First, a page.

MSNBC host Nicolle Wallace on Tuesday slammed White House Counselor to the President Kellyanne Conway for asking a reporter his ethnicity by saying that if she had done the same thing, she would have been “fired on the spot.”
When asked by Breakfast Media reporter Andrew Feinberg about the specific countries that President Donald Trump was referring to when he urged four progressive Democratic congresswomen to “go back” to the countries “from which they came,” Conway replied with a bizarre question: “What’s your ethnicity?”
“Why is that relevant,” Feinberg fired back. “My own ethnicity is not relevant to the question I’m asking.”
“No, it is,” Conway said. “Because you’re asking about. He said originally, originally from, and you know everything he has said since.”
Wallace opened Deadline: White House on Tuesday by declaring that America is still “waiting to see if Republicans, or even a single Republican, will come out against racism today.”
“It should not be hard to lend your name and your vote to a resolution that says immigrants make America stronger,” the host continued, “America still welcomes those who lawfully seek refuge from violence in their home countries and that Donald Trump’s racist attacks on four female members of Congress deserves universal condemnation.”
“That vote, scheduled for a few hours from now, does not at this moment have any public support from elected Republicans… which means the party of Donald Trump, that is now the party of grabbing the bleep, will also officially be a party that turns a blind eye to racist attacks from the president on fellow lawmakers,” Wallace added, before turning to condemn Conway’s remarks.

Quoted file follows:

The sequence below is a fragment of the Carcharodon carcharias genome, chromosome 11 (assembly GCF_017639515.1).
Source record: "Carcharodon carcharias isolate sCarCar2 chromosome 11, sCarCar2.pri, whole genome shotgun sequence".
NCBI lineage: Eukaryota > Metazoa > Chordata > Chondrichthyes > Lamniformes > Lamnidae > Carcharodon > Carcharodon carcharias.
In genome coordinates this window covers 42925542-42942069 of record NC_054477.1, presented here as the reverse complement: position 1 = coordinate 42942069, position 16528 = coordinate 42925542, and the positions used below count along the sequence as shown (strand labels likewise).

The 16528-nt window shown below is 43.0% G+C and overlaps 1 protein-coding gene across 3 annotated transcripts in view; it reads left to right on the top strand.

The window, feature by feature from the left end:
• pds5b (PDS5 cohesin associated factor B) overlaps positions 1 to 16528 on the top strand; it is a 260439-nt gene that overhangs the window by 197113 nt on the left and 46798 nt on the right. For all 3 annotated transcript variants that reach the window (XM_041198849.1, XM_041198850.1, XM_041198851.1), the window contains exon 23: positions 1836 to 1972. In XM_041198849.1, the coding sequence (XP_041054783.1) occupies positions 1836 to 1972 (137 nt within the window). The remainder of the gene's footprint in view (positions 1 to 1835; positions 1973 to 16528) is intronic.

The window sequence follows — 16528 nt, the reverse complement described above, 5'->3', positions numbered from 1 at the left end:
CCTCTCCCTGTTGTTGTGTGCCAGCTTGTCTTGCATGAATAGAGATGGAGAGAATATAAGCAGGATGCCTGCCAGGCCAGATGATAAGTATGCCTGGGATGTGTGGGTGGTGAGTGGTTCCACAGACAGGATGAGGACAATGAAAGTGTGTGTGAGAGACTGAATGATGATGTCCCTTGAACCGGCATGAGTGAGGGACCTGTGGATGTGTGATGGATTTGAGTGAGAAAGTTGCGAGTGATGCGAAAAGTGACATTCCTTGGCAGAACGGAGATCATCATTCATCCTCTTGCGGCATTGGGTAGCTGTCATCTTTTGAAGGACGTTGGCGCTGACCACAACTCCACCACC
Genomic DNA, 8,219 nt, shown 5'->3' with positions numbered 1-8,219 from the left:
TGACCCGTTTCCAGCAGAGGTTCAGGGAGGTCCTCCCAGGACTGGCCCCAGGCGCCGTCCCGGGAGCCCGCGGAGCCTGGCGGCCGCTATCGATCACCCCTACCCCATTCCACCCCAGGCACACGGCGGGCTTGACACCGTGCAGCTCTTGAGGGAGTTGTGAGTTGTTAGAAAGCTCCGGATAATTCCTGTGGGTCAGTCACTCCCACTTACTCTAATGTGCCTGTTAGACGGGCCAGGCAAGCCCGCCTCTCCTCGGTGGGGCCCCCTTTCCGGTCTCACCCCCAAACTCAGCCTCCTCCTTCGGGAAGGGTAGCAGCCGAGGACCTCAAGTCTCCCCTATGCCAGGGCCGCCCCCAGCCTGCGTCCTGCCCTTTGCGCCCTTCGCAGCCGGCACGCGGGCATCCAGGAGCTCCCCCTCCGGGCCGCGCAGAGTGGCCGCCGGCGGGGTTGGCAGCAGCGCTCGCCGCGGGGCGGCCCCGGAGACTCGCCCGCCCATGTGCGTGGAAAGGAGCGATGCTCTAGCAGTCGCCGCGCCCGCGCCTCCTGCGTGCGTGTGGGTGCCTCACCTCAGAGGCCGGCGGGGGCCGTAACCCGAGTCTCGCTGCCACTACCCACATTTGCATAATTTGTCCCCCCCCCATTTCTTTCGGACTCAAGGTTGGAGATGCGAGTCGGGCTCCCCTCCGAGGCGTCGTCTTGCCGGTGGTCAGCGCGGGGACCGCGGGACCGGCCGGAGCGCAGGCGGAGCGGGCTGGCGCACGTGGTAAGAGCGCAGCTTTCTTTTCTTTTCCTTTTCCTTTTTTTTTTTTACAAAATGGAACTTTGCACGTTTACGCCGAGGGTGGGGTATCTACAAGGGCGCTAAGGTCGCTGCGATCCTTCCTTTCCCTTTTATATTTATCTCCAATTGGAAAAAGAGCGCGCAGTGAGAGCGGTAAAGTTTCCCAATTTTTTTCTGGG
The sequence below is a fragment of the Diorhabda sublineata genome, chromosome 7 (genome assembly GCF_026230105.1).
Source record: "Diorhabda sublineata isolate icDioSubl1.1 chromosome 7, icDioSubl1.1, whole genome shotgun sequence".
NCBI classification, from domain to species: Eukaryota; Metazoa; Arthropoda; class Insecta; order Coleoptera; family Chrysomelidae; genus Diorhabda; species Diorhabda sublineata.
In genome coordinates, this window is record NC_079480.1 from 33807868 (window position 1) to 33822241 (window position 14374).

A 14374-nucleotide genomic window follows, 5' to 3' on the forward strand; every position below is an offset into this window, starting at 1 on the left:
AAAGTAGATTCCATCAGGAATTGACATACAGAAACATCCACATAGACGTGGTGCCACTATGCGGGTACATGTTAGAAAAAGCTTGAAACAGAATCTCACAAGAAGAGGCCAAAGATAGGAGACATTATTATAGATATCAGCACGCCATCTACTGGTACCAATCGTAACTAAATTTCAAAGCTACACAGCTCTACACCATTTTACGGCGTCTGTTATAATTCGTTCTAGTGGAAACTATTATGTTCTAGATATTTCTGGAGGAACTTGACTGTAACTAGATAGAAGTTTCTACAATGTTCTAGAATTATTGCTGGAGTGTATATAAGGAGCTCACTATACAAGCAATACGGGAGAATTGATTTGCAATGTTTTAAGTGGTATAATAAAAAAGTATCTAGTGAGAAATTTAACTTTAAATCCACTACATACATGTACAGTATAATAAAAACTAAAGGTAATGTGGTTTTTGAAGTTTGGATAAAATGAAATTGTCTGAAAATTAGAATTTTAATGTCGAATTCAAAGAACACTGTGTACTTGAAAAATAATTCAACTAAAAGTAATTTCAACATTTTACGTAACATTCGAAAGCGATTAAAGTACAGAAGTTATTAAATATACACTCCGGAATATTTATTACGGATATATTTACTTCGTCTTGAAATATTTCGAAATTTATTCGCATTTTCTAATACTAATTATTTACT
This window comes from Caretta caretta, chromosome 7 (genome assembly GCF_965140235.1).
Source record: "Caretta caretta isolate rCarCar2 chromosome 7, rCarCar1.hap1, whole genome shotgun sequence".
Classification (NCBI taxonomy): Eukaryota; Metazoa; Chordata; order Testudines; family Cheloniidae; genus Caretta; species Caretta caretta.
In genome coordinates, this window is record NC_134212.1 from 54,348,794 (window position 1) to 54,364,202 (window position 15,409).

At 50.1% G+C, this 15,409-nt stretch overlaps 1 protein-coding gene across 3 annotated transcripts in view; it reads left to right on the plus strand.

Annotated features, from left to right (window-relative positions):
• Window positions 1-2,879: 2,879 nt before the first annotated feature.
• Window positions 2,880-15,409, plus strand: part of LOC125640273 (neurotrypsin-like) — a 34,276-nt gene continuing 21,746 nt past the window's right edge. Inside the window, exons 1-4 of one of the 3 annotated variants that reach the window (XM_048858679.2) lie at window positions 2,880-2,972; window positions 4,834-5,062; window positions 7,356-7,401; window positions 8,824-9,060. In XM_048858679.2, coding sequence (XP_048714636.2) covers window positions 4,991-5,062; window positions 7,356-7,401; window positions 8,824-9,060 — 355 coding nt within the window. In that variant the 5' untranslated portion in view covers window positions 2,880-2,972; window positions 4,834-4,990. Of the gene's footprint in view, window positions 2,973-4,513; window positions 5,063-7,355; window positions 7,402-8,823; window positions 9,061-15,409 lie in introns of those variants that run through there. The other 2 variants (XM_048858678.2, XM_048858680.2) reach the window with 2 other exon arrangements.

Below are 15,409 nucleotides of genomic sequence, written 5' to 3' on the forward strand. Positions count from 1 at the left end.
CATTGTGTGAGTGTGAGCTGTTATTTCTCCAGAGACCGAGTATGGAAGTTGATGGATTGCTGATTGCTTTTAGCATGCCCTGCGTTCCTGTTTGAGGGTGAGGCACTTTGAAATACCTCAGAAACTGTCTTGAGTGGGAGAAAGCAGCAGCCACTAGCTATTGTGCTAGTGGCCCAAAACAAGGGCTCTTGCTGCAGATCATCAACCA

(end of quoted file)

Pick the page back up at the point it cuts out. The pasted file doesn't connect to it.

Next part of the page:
“As a former White House staffer who stood in that spot and spoke on behalf of a president, I’m fairly confident that I would have been fired on the spot for demanding that a reporter disclose his or her ethnicity to me before I answer his question,” said Wallace, who served as the White House Communication Director during the George W. Bush presidency and in his 2004 re-election campaign.
Following the exchange with Conway, Feinberg told Newsweek that he found the White House aide’s comments “bizarre,” especially in light of the comments coming directly after she denied “that the president’s ‘go back’ tweet had anything to do with race or ethnicity.”
Conway later responded to criticisms of her remarks in a tweet, where she said her comments were “meant with no disrespect.”
“We are all from somewhere else ‘originally’. I asked the question to answer the question and volunteered my own ethnicity: Italian and Irish,” she added. “Like many, I am proud of my ethnicity, love the USA & grateful to God to be an American.”